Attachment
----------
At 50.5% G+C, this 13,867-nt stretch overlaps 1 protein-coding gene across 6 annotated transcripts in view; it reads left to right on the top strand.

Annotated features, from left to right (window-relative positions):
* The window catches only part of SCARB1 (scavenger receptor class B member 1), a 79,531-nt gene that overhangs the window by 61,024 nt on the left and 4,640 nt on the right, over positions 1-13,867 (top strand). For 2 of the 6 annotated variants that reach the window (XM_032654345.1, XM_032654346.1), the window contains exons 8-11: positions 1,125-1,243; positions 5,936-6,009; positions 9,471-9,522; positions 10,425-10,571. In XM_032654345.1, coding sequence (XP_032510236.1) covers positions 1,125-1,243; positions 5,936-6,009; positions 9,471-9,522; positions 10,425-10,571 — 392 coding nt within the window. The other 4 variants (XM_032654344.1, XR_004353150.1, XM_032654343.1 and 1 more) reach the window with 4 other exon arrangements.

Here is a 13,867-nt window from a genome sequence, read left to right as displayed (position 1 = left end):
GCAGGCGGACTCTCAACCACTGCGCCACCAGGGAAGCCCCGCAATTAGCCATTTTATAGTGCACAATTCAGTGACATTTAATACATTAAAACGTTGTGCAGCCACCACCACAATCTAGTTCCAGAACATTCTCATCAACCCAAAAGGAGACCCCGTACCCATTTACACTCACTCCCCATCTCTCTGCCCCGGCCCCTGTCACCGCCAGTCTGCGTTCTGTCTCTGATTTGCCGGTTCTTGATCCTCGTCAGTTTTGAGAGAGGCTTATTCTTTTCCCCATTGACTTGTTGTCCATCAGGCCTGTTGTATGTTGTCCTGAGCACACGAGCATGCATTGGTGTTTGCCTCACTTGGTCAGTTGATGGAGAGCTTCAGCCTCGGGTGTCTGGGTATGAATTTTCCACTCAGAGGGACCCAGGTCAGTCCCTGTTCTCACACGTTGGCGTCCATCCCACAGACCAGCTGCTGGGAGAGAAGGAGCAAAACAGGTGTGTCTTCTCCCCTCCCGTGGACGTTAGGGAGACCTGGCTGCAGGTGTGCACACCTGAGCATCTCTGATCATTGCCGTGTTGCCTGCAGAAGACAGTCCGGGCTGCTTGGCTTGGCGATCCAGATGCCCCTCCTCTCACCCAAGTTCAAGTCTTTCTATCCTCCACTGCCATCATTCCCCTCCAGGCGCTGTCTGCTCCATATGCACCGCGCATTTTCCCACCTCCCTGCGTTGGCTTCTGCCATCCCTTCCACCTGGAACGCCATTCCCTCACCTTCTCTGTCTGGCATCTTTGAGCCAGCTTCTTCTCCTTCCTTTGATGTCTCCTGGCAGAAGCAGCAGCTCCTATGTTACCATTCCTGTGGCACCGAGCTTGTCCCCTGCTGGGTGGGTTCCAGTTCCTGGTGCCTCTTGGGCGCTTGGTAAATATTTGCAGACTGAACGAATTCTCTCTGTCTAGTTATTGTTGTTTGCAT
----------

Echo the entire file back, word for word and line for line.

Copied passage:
At 50.5% G+C, this 13,867-nt stretch overlaps 1 protein-coding gene across 6 annotated transcripts in view; it reads left to right on the top strand.

Annotated features, from left to right (window-relative positions):
* The window catches only part of SCARB1 (scavenger receptor class B member 1), a 79,531-nt gene that overhangs the window by 61,024 nt on the left and 4,640 nt on the right, over positions 1-13,867 (top strand). For 2 of the 6 annotated variants that reach the window (XM_032654345.1, XM_032654346.1), the window contains exons 8-11: positions 1,125-1,243; positions 5,936-6,009; positions 9,471-9,522; positions 10,425-10,571. In XM_032654345.1, coding sequence (XP_032510236.1) covers positions 1,125-1,243; positions 5,936-6,009; positions 9,471-9,522; positions 10,425-10,571 — 392 coding nt within the window. The other 4 variants (XM_032654344.1, XR_004353150.1, XM_032654343.1 and 1 more) reach the window with 4 other exon arrangements.

Here is a 13,867-nt window from a genome sequence, read left to right as displayed (position 1 = left end):
GCAGGCGGACTCTCAACCACTGCGCCACCAGGGAAGCCCCGCAATTAGCCATTTTATAGTGCACAATTCAGTGACATTTAATACATTAAAACGTTGTGCAGCCACCACCACAATCTAGTTCCAGAACATTCTCATCAACCCAAAAGGAGACCCCGTACCCATTTACACTCACTCCCCATCTCTCTGCCCCGGCCCCTGTCACCGCCAGTCTGCGTTCTGTCTCTGATTTGCCGGTTCTTGATCCTCGTCAGTTTTGAGAGAGGCTTATTCTTTTCCCCATTGACTTGTTGTCCATCAGGCCTGTTGTATGTTGTCCTGAGCACACGAGCATGCATTGGTGTTTGCCTCACTTGGTCAGTTGATGGAGAGCTTCAGCCTCGGGTGTCTGGGTATGAATTTTCCACTCAGAGGGACCCAGGTCAGTCCCTGTTCTCACACGTTGGCGTCCATCCCACAGACCAGCTGCTGGGAGAGAAGGAGCAAAACAGGTGTGTCTTCTCCCCTCCCGTGGACGTTAGGGAGACCTGGCTGCAGGTGTGCACACCTGAGCATCTCTGATCATTGCCGTGTTGCCTGCAGAAGACAGTCCGGGCTGCTTGGCTTGGCGATCCAGATGCCCCTCCTCTCACCCAAGTTCAAGTCTTTCTATCCTCCACTGCCATCATTCCCCTCCAGGCGCTGTCTGCTCCATATGCACCGCGCATTTTCCCACCTCCCTGCGTTGGCTTCTGCCATCCCTTCCACCTGGAACGCCATTCCCTCACCTTCTCTGTCTGGCATCTTTGAGCCAGCTTCTTCTCCTTCCTTTGATGTCTCCTGGCAGAAGCAGCAGCTCCTATGTTACCATTCCTGTGGCACCGAGCTTGTCCCCTGCTGGGTGGGTTCCAGTTCCTGGTGCCTCTTGGGCGCTTGGTAAATATTTGCAGACTGAACGAATTCTCTCTGTCTAGTTATTGTTGTTTGCAT